The members of the troupe keep in touch through online chats, says Stanislaw Dembski, director of Tree of Death. He is one of the founding members of the group and has been teaching theatre for decades now. The troupe is engaged in online music rehearsals and is working on their next premiere, Poper by Hanoch Levin. “I don’t believe in virtual theatre, and I can’t do it,” Dembski says. There is no replacement, he adds, for physical theatre. “Nothing can replace the true actor-audience connection and a face-to-face conversation. Rehearsals via the internet are just a substitute, and, we hope, a temporary solution. Our troupe is almost like a family, it’s a group of close friends crazy about theatre. We’re working on two new plays, creating new original scripts and discussing roles. This work sparks our optimism.”

With the arts not quite a priority in these testing times, the artistes expect the crisis to hit them particularly hard. “Performing arts such as drama, by their very nature, require a personal connection. Until we reinstate this physical connection, we can’t really speak of making theatre,” Bogdaniuk says. But it’s not all gloom either. “There’s a glimmer of hope though. The new anti-pandemic regulations will likely favour open-air performances — the kind Pijana Sypialnia has been mastering since its beginnings.”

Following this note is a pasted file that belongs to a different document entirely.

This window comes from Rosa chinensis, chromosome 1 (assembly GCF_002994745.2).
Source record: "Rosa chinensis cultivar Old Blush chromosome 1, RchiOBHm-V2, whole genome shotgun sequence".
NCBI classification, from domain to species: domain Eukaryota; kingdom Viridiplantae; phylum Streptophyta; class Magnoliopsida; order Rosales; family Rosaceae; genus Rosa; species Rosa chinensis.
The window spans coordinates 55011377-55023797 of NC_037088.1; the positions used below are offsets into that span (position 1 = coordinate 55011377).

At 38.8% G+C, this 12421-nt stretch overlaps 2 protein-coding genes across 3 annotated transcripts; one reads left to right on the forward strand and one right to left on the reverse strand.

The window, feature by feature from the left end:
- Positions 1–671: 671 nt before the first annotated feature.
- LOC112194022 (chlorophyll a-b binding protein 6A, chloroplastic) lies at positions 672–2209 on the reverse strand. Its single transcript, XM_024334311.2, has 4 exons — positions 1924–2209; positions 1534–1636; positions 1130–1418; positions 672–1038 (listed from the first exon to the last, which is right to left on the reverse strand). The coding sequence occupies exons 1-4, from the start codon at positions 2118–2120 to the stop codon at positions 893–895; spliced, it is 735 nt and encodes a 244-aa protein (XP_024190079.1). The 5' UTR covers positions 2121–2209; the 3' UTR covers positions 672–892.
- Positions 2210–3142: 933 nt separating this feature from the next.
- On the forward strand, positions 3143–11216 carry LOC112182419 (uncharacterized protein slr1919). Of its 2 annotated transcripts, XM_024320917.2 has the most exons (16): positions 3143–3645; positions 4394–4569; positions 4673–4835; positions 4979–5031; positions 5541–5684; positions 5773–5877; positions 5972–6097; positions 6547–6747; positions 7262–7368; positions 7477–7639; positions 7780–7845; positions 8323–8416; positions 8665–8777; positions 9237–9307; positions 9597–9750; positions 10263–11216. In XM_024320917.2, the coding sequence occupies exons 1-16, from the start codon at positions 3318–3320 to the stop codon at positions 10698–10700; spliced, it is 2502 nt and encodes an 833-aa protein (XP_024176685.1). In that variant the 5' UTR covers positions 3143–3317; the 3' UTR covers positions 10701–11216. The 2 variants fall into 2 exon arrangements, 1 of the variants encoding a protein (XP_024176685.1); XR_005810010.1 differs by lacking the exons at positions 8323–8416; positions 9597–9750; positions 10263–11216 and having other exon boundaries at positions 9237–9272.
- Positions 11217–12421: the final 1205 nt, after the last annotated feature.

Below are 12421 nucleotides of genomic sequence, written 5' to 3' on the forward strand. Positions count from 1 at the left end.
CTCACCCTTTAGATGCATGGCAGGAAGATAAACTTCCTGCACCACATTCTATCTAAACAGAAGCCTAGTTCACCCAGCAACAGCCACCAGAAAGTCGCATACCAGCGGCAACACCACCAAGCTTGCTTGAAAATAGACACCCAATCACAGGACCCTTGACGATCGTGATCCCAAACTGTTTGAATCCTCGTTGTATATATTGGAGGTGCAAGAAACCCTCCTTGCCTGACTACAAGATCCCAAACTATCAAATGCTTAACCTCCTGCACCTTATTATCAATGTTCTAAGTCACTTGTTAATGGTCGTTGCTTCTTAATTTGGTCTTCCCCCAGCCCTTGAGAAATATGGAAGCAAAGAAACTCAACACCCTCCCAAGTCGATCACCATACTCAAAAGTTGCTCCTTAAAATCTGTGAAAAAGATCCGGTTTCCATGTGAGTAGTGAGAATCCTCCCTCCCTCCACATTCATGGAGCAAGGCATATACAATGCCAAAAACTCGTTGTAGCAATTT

Dembski points out that since the troupe perform mostly in summer, in the open air, opportunities will come their way. “People crave being together and experiencing art collectively. They will put up with having to keep the distance of 1.5 m from each other,” Dembski observes.

Teatr Pijana Sypialnia is one of the largest independent groups in Poland and has taken part in prestigious festivals across the country and won many awards. They usually perform with live music and a conductor, who is also the composer. They also collaborate with a dance company and have their own orchestra featuring young musicians.

The troupe was formed seven years ago, drawing theatre aficionados from diverse disciplines such as archaeology and journalism, who had come together for an actor’s studio conducted by Dembski. The chemistry among them was instant and they decided to come together as a troupe. “Dembski finds a way to reach out to every person even while working in a group. Each of us brings something different to the table,” Bogdaniuk says. Differences of opinion are bound to emerge when 50-odd members work together, but they are handled with sensitivity. “The key is empathy for everything you are doing, towards your partner when performing, and an open-mindedness. When someone brings something up, we say, ‘Okay, let’s try it out.’ We never shun fresh ideas,” Bogdaniuk says.

They wouldn’t trade the joy of rehearsals, jamming and live audience interaction for anything. As actors, they are using this time to hone their creative skills. “I’ve started learning to play the ukulele,” Bogdaniuk says. The troupe members meet at least once a week on group chat to brainstorm, plan the next steps and to simply hang out. “This is a difficult time, and a lot will probably change, but not our friendship and passion for theatre,” hopes Bogdaniuk.

Parshathy J Nath is a theatre artiste and writer based in Thrissur

Published on June 18, 2020